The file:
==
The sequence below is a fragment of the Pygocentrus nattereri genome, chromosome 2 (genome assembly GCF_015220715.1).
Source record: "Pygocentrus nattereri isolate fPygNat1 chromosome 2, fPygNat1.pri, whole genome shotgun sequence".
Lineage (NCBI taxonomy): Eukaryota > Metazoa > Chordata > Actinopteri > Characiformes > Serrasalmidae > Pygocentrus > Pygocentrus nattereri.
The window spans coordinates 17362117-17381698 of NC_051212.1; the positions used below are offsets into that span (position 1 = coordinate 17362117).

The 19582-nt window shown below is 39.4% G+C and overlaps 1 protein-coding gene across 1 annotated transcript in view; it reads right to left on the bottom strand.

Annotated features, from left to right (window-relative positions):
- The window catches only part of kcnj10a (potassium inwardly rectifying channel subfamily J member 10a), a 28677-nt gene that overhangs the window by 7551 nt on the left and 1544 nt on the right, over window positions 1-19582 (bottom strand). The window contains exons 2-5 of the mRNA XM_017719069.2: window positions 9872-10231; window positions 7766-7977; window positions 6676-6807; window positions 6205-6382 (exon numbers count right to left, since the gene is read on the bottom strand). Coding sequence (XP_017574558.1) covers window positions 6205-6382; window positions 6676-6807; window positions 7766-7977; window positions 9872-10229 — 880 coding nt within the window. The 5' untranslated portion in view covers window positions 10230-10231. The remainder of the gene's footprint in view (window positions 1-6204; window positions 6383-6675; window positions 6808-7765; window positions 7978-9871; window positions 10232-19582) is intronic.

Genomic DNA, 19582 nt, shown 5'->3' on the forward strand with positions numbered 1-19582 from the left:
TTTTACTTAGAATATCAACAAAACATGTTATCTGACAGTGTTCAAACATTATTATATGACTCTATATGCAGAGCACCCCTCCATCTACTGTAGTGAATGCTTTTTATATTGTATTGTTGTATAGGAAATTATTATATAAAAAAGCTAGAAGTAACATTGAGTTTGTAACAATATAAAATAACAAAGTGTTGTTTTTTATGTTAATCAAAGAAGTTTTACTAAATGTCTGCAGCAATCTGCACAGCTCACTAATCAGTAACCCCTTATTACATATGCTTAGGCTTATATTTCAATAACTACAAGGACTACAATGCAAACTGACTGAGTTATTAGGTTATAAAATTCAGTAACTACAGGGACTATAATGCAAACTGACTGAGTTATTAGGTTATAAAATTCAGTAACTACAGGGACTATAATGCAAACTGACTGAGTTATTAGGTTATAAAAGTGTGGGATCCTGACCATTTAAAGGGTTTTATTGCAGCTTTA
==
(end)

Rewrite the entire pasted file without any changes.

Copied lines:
The sequence below is a fragment of the Pygocentrus nattereri genome, chromosome 2 (genome assembly GCF_015220715.1).
Source record: "Pygocentrus nattereri isolate fPygNat1 chromosome 2, fPygNat1.pri, whole genome shotgun sequence".
Lineage (NCBI taxonomy): Eukaryota > Metazoa > Chordata > Actinopteri > Characiformes > Serrasalmidae > Pygocentrus > Pygocentrus nattereri.
The window spans coordinates 17362117-17381698 of NC_051212.1; the positions used below are offsets into that span (position 1 = coordinate 17362117).

The 19582-nt window shown below is 39.4% G+C and overlaps 1 protein-coding gene across 1 annotated transcript in view; it reads right to left on the bottom strand.

Annotated features, from left to right (window-relative positions):
- The window catches only part of kcnj10a (potassium inwardly rectifying channel subfamily J member 10a), a 28677-nt gene that overhangs the window by 7551 nt on the left and 1544 nt on the right, over window positions 1-19582 (bottom strand). The window contains exons 2-5 of the mRNA XM_017719069.2: window positions 9872-10231; window positions 7766-7977; window positions 6676-6807; window positions 6205-6382 (exon numbers count right to left, since the gene is read on the bottom strand). Coding sequence (XP_017574558.1) covers window positions 6205-6382; window positions 6676-6807; window positions 7766-7977; window positions 9872-10229 — 880 coding nt within the window. The 5' untranslated portion in view covers window positions 10230-10231. The remainder of the gene's footprint in view (window positions 1-6204; window positions 6383-6675; window positions 6808-7765; window positions 7978-9871; window positions 10232-19582) is intronic.

Genomic DNA, 19582 nt, shown 5'->3' on the forward strand with positions numbered 1-19582 from the left:
TTTTACTTAGAATATCAACAAAACATGTTATCTGACAGTGTTCAAACATTATTATATGACTCTATATGCAGAGCACCCCTCCATCTACTGTAGTGAATGCTTTTTATATTGTATTGTTGTATAGGAAATTATTATATAAAAAAGCTAGAAGTAACATTGAGTTTGTAACAATATAAAATAACAAAGTGTTGTTTTTTATGTTAATCAAAGAAGTTTTACTAAATGTCTGCAGCAATCTGCACAGCTCACTAATCAGTAACCCCTTATTACATATGCTTAGGCTTATATTTCAATAACTACAAGGACTACAATGCAAACTGACTGAGTTATTAGGTTATAAAATTCAGTAACTACAGGGACTATAATGCAAACTGACTGAGTTATTAGGTTATAAAATTCAGTAACTACAGGGACTATAATGCAAACTGACTGAGTTATTAGGTTATAAAAGTGTGGGATCCTGACCATTTAAAGGGTTTTATTGCAGCTTTA